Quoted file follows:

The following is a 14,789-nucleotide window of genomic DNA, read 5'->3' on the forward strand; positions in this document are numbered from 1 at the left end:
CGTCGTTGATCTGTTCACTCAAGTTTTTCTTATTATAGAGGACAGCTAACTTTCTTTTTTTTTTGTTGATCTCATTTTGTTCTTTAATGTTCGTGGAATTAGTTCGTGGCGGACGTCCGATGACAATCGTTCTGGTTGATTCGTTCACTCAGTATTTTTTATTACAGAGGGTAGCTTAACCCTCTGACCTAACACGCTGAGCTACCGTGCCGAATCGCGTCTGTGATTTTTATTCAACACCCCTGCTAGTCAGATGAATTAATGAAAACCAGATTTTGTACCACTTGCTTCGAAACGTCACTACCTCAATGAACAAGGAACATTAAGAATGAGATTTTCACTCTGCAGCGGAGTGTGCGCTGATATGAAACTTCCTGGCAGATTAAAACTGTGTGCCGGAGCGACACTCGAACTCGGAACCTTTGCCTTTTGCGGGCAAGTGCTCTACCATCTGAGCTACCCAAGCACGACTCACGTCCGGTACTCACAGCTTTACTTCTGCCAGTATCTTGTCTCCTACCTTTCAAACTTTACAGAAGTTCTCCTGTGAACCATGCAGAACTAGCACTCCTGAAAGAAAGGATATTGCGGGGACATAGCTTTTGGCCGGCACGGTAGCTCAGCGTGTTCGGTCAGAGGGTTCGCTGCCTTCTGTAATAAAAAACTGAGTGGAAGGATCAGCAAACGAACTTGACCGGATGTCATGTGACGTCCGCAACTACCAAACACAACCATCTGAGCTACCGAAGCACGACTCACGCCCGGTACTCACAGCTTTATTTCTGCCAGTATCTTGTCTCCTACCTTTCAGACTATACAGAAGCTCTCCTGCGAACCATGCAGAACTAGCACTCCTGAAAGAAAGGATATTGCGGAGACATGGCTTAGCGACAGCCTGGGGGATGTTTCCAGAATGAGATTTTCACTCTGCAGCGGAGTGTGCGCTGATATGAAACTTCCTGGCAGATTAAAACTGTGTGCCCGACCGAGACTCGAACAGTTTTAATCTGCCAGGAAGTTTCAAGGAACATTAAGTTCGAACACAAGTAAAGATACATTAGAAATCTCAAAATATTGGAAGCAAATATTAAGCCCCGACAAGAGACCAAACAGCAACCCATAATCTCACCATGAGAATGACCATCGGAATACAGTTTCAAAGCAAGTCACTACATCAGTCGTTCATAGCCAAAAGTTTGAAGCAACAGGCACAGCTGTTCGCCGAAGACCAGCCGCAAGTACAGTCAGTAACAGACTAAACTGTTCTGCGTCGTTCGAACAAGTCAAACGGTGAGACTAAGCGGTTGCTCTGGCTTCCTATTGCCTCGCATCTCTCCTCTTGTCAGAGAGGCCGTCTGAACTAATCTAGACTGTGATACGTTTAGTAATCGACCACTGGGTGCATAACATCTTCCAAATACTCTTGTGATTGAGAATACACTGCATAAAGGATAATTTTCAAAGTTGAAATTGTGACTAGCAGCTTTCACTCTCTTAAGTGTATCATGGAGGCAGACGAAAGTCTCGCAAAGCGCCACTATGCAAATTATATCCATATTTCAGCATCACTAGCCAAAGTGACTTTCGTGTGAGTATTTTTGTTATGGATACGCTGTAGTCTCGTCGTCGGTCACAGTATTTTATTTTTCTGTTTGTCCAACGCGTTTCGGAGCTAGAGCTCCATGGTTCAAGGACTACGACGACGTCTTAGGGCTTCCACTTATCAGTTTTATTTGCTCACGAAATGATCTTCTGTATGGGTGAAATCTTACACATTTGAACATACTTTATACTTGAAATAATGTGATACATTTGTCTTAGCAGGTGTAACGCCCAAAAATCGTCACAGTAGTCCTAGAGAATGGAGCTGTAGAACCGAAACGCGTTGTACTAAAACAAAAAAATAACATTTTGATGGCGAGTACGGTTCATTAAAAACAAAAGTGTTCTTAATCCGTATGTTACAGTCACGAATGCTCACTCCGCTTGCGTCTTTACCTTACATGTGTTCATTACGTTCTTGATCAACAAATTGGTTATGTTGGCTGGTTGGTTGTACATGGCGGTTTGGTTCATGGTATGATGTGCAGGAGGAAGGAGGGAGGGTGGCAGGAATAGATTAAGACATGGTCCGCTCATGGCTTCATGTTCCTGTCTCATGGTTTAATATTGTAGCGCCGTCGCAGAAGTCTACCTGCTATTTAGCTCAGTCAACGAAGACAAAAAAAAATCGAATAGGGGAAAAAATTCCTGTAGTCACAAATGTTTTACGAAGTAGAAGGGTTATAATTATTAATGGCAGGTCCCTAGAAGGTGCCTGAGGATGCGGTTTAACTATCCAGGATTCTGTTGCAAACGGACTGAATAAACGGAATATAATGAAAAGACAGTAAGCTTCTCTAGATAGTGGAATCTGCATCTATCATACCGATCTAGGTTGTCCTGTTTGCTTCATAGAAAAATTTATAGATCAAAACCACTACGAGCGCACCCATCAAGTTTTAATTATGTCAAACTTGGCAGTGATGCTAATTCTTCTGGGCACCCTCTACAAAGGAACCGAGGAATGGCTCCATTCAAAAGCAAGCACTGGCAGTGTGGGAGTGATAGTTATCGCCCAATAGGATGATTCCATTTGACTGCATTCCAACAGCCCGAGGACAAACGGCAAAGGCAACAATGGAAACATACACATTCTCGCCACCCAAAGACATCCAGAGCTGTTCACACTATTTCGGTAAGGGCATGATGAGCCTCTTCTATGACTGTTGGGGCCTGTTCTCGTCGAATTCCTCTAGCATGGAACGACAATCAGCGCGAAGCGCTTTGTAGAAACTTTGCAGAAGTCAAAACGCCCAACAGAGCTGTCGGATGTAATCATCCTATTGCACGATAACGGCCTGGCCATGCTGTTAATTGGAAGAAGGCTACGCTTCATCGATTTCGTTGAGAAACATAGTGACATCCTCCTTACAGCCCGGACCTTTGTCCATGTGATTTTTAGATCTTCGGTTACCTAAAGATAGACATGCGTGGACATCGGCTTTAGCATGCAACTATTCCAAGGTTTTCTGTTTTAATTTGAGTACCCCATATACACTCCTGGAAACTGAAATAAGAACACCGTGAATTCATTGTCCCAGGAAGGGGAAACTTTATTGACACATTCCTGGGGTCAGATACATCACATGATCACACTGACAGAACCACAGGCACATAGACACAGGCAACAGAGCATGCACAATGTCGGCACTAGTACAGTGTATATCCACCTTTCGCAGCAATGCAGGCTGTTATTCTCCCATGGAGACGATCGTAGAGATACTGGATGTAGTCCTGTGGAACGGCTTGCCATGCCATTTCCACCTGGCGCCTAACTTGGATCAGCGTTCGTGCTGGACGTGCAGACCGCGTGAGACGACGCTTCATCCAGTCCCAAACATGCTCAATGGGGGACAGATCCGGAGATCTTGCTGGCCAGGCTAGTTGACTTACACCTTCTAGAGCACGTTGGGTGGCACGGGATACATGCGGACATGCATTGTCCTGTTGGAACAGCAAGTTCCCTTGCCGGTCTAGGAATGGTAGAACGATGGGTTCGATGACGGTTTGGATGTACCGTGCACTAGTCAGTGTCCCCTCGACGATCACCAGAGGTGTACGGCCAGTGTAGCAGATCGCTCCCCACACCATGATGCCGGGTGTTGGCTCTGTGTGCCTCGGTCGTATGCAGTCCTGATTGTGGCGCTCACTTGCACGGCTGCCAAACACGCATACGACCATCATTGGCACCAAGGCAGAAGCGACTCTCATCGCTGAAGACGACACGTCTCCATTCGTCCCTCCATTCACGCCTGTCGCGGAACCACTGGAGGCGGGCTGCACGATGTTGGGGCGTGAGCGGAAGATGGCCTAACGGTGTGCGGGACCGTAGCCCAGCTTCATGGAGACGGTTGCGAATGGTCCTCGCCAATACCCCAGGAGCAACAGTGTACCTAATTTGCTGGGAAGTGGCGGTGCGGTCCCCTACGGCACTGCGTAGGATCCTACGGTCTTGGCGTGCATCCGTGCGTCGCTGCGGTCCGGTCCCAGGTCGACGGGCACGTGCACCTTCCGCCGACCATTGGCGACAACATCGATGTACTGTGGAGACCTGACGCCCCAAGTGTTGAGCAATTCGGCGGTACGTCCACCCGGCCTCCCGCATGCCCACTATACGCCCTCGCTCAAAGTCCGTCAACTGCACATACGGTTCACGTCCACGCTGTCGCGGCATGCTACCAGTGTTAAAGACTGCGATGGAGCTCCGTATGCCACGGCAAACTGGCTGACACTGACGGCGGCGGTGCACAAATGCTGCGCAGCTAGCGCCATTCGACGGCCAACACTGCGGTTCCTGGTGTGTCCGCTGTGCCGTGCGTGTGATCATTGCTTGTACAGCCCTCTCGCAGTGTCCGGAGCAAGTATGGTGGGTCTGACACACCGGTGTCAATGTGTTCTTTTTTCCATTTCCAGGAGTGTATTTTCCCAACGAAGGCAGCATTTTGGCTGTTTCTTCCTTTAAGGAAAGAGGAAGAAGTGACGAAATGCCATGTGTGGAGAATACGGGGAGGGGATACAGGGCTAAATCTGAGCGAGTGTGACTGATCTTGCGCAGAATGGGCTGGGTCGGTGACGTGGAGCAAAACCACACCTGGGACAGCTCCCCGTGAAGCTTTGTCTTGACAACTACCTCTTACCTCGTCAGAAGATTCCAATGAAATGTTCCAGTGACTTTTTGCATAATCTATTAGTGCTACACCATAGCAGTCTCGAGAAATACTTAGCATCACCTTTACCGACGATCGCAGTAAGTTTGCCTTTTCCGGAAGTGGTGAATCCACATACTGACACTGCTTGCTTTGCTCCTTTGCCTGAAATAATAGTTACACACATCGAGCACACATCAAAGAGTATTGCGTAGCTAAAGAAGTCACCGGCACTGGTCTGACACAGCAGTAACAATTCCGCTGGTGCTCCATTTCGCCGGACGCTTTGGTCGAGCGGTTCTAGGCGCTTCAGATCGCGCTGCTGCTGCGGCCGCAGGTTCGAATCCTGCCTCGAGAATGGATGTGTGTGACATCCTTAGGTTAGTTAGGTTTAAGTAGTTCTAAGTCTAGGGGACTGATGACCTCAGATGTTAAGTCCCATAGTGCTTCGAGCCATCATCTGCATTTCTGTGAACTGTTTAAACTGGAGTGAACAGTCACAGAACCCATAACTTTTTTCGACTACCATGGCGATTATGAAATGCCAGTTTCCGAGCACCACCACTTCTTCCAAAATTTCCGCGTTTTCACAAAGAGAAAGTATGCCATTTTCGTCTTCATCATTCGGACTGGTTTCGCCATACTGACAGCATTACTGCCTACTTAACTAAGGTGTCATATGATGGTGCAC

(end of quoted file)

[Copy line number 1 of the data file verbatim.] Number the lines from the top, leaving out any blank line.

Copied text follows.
The following is a 14,789-nucleotide window of genomic DNA, read 5'->3' on the forward strand; positions in this document are numbered from 1 at the left end: